The coronavirus pandemic has thrown up an unprecedented crisis for countries and businesses worldwide. Select industries are at the forefront of ensuring that companies continue to operate, and the global economy is not severely impacted. Telecommunications is one sector that needs to, and must, soldier on. Traditionally, while network service providers are familiar with the concept of being available 24×7 to prevent service disruptions, the need for networks to be always on and operate at higher-than-normal efficiency levels is significantly accentuated in the current scenario.
Today, more than ever, businesses and consumers have very high expectations that their networks will provide the bandwidth, reliability, stability and speed they need to continue operations as countries are going into lockdowns and an increasing number of people are working from home. The most critical task of network service providers during this crisis is to continue providing essential infrastructure, tools and support for first-responder networks, hospitals, government agencies, global supply chains and the news media. These organisations are categorised as “essential services” and are running round the clock to prepare and respond to the dynamic environment today. Apart from protecting their employees from the virus, dealing with critical equipment and supply shortages and adapting to inadequate healthcare capacity, network service providers worldwide are working non-stop to ensure that the one thing people do not have to worry about is their network.
Swift actions are critical to ensure service continuity for the essential workforce, keeping the lines of communication between medical experts and government agencies, doctors and patients, businesses and the public open. The performance and security of the network must be maintained even as providers work to increase capacity.
Service providers use technology and digital tools in their network operation centres to remotely monitor usage across the network and move quickly to add capacity, reroute communication paths, and make the necessary adjustments in heavy transmission sectors to optimise capacity and utilisation. While data centres and field technicians are trained to respond to, troubleshoot and repair issues impacting service delivery, they are now adapting to new procedures that help technicians work safely with an added protective measure to reduce the risk of exposure to the virus while on the job.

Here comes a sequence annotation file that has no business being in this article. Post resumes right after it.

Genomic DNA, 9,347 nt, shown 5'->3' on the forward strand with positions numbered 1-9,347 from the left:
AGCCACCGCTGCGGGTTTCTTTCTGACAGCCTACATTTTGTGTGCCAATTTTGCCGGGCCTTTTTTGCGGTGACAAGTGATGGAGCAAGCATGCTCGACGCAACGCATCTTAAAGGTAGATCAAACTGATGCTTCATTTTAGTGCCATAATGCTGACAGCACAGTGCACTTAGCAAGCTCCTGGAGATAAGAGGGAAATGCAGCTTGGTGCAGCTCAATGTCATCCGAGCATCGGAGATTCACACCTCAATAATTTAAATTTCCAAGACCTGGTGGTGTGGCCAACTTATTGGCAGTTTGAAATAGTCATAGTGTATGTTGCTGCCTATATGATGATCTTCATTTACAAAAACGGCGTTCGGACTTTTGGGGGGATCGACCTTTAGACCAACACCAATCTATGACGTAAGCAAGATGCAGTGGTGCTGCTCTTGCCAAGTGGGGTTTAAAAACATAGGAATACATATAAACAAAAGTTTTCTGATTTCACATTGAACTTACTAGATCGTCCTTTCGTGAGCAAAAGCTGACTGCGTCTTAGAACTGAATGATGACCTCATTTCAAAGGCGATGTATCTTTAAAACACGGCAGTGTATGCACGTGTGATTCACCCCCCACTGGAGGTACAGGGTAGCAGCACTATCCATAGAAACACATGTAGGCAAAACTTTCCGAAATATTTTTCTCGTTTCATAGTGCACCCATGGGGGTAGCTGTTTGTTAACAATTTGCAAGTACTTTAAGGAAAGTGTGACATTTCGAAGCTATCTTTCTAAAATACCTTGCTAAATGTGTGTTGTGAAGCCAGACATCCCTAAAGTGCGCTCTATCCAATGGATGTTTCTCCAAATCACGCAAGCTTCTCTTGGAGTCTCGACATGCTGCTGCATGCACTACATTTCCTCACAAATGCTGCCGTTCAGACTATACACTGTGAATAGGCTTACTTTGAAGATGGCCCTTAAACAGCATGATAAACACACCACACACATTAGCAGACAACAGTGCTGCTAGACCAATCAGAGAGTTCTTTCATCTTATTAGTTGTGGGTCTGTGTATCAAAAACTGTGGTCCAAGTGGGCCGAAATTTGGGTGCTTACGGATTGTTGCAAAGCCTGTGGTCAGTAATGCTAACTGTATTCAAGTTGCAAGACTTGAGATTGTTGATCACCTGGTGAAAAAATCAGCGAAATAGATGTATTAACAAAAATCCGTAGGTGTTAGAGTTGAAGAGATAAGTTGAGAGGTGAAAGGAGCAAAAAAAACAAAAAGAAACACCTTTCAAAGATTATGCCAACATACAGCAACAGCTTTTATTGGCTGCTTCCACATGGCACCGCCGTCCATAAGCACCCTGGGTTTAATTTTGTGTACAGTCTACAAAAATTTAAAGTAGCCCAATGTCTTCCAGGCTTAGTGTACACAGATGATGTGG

How are network service providers stepping up their role?
As the Covid-19 impact is felt across the world, ensuring capacity, quality and reliability for essential services on the front lines is a critical responsibility of network service providers. To this end, network service providers are taking the following steps:
- Prioritising first-responder networks to maintain continuity of service with dedicated bandwidth for communications
- Deploying assets such as mobile cell sites and devices to quarantine zones, airports, emergency operations centres and mobile coronavirus testing locations
- Expanding access to tele-health tools for healthcare workers such as video consultations for doctors and patients
- Setting up Wi-Fi hotspots and charging stations to improve performance and communication between essential medical, government and non-profit agencies
- Working with schools, many that have gone online, with digital resources such as the Verizon Innovative Learning Connection website for teachers and students.
As network service providers plan and adapt to the changing environment, the pandemic is driving organisations of all types to ensure that their business continuity plans are in place. This includes prioritising critical infrastructure, supporting layers of network redundancy, ensuring security, both at the physical data centre and over the network, implementing technology to collect data for remote equipment monitoring, and equipping their workers and suppliers with the tools and devices necessary to keep the business running. Businesses can learn from this time of stress and uncertainty to draw up their roadmaps for future projects around automation, process innovation and digital transformation to ensure that they can confidently respond to large and small events in the future.
The technological innovations and capacity expansions in our global networks over the past decade have prepared communication networks and service providers to perform, adapt and lead in a pandemic. The technology, expertise, infrastructure and support that we often take for granted in our daily communications have given us real-time, virtual connections we all need during this time of isolation. Achieving the bandwidth, performance, security and reliability required in this crisis would have been an exponentially more significant challenge even 10 years ago.